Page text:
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Actors are a superstitious bunch

Why they wish each other broken legs

CURSED?: Macbeth, like Theater Artists Olympia’s production pictured here, is never quoted or cited by name before a show; instead, it’s called euphemisms like “the Scottish play” or “Mackers.” Courtesy TAO

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There are two theater superstitions even non-actors know. First, "good luck" is replaced with "break a leg." We theater folk have no idea why we avoid the phrase - John Wilkes Booth is sometimes credited - but the taboo spans the globe. In Australia, the alternate blessing is "Chookas!" In Latin countries, actors gather before performance to cry, "Mucha mierda!"- literally, "Loads of sh*@!" Before internal combustion, full houses meant plenty of carriages - and horses - parked outside the theater. That got messy, but put dinero in actors' pockets. To this day, ballerinas around the world invoke "merde!"

Second, Macbeth is never quoted or cited by name before a show; instead, it's called euphemisms like "the Scottish play" or "Mackers." There are plausible reasons to believe the show is cursed. It has name recognition plus action and gore, so companies tend to stage it when desperate for cash. If the company goes bankrupt anyway, its downfall is blamed on its "unfortunate" selection of play. Also, Mackers has more swordplay than most Shakespearean dramas, so it's likelier actors will get hurt. Rainn Wilson says the only time he uttered "Macbeth" on stage, a lighting instrument fell on his foot.

The older and grander the theater, the more likely it is to be considered haunted. Most venues leave a light on between performances for safety; that light is known as "the ghost light." Each company seems to have its own superstitions, but whistling is discouraged; real money, peacock feathers or Bibles onstage are said to be unlucky; and a bad final dress rehearsal is said to equal a great opening night. That last one's almost foolhardy - actors tend to pull themselves together to protect their own dignity, but a show should run smoothly by final dress.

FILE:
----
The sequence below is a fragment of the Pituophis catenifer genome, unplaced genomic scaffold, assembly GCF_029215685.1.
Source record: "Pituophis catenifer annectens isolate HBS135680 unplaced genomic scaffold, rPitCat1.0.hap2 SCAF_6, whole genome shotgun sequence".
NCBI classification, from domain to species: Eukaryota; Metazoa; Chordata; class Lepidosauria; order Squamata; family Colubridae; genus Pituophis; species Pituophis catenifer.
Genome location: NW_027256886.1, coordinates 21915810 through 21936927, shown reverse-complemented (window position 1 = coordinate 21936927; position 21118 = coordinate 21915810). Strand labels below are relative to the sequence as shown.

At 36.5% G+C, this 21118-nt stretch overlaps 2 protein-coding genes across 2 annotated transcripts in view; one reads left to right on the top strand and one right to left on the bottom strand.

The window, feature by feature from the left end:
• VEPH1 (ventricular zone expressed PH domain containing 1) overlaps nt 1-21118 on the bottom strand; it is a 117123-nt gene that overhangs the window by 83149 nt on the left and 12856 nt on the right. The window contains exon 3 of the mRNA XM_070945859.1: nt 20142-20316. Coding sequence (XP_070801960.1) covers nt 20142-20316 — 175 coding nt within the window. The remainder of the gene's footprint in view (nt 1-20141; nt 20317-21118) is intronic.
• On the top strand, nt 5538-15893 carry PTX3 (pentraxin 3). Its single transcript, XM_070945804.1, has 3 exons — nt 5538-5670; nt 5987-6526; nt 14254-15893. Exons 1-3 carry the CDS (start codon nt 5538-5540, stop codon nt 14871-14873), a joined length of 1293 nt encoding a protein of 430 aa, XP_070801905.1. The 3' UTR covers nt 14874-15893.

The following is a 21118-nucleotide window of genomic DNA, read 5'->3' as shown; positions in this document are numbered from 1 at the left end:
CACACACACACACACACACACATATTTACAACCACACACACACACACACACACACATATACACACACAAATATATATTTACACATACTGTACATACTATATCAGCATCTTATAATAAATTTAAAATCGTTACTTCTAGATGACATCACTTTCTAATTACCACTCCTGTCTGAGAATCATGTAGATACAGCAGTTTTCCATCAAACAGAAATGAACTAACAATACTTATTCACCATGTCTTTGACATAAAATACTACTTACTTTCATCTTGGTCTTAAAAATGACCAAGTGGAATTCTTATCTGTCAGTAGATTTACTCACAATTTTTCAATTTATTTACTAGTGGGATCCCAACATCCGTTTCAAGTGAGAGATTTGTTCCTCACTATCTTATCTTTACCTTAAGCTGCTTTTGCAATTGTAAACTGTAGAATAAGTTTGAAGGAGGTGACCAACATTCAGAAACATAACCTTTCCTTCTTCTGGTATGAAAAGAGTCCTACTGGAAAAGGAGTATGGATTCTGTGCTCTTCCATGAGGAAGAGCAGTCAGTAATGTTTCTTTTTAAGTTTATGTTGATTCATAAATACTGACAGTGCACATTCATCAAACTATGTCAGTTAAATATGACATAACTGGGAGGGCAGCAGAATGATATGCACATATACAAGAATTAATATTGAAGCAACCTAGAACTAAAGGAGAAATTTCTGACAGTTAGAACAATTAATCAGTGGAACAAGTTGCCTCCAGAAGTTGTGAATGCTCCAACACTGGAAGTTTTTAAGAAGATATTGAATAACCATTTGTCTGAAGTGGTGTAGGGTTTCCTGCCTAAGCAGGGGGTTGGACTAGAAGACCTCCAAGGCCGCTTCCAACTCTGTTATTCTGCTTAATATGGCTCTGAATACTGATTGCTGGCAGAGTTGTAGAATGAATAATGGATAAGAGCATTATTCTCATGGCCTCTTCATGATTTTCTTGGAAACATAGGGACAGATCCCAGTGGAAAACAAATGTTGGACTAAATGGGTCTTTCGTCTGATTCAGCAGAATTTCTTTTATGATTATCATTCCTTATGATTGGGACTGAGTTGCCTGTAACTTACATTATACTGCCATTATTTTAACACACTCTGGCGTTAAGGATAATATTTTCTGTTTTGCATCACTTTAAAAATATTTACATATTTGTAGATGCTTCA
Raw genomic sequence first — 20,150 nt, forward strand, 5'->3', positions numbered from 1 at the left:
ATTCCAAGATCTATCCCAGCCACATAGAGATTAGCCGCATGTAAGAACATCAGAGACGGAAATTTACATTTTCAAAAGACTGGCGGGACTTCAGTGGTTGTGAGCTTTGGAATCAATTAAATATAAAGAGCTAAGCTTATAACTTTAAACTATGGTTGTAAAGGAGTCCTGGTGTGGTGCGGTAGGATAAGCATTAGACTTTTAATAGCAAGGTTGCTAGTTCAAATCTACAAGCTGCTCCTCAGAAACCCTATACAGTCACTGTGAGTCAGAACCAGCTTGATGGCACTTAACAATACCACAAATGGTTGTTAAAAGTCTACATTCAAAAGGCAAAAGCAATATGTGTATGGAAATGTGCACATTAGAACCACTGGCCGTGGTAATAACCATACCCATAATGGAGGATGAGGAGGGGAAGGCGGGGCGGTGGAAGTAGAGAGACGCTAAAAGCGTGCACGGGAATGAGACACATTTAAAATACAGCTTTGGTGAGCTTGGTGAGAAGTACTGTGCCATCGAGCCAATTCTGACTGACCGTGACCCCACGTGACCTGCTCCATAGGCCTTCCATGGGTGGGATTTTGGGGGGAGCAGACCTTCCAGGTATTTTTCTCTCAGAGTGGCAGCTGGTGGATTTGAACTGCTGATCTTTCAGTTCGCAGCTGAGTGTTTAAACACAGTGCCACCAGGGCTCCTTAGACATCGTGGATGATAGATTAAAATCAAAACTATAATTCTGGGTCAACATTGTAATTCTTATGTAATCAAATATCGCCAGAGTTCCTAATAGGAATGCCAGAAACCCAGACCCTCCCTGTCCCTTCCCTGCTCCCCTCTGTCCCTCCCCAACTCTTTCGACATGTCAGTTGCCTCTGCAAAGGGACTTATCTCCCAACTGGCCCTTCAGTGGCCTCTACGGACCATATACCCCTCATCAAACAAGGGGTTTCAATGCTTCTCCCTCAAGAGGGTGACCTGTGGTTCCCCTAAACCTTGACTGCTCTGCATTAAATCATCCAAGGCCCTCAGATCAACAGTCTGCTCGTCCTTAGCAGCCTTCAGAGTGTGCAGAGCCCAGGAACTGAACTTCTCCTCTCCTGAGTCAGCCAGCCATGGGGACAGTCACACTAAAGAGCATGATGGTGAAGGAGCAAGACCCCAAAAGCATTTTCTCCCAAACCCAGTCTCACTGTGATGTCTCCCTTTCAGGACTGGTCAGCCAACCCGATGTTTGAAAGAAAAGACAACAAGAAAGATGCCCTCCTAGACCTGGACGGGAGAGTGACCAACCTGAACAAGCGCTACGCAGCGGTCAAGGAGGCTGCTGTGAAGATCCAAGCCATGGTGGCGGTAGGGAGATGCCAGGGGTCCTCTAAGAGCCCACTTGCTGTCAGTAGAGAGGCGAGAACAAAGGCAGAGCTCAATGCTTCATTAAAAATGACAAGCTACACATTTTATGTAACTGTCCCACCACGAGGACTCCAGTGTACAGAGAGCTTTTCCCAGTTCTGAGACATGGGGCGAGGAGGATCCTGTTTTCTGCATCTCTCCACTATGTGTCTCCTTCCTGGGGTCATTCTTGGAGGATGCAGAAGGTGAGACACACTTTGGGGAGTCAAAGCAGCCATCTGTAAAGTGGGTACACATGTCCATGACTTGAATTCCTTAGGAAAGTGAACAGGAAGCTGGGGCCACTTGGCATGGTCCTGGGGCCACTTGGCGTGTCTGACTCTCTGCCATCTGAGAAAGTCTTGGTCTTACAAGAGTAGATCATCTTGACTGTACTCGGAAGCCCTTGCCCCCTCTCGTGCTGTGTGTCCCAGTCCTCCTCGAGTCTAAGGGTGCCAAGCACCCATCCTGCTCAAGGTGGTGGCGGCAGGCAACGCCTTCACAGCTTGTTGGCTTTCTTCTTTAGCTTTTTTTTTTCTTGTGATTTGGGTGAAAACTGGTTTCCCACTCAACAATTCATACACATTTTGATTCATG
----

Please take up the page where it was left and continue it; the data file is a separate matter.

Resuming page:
Some actors rely on repetitive "lucky" behaviors. Jack Lemmon said, "It's magic time!" before walking on stage or filming a shot. Peter Sellers refused to wear green. Kathleen Turner won't put shoes on any table. Geoffrey Rush keeps a plastic Daffy Duck in his pocket. Jamie-Lynn Sigler refuses to change underwear between performances (yuck!). Kristin Chenoweth prays before each show. Megan Hilty says a mantra, and Annie Potts paces. Cameron Diaz knocks on wood. Liev Schreiber looks in a mirror and says, "I love you" to his grandfather.

Locally, actor-director Pug Bujeaud sings "It Had to Be You" before each performance. Actor Deya Ozburn arrives early and sits alone on stage. Like Ian McKellen, actor-director Samantha Camp prepares for each show in the same order of steps. Actor Chris Cantrell won't say "Mariah" on an outdoor stage.

John Munn, artistic director of Lakewood Playhouse, says he knows it's "silly" but enacts an old antidote: the only way to dispel the Macbeth curse is to walk out an open door and pirouette thrice. Then he adds his own variation: he says a line of Shakespearean dialogue and swears upon reentering the building. May we recommend "Merde?"

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Michael Dresdner said on Sep. 10, 2012 at 8:44am

Don't forget the opera version of break a leg -- "in bocca al lupo" (into the mouth of the wolf) -- and the backstage superstition Lynn Geyer always enforces at Lakewood; no whistling backstage. She told me it's because prior to walkie talkies, light cues were often transmitted by whistling, which was easy to hear but unobtrusive.

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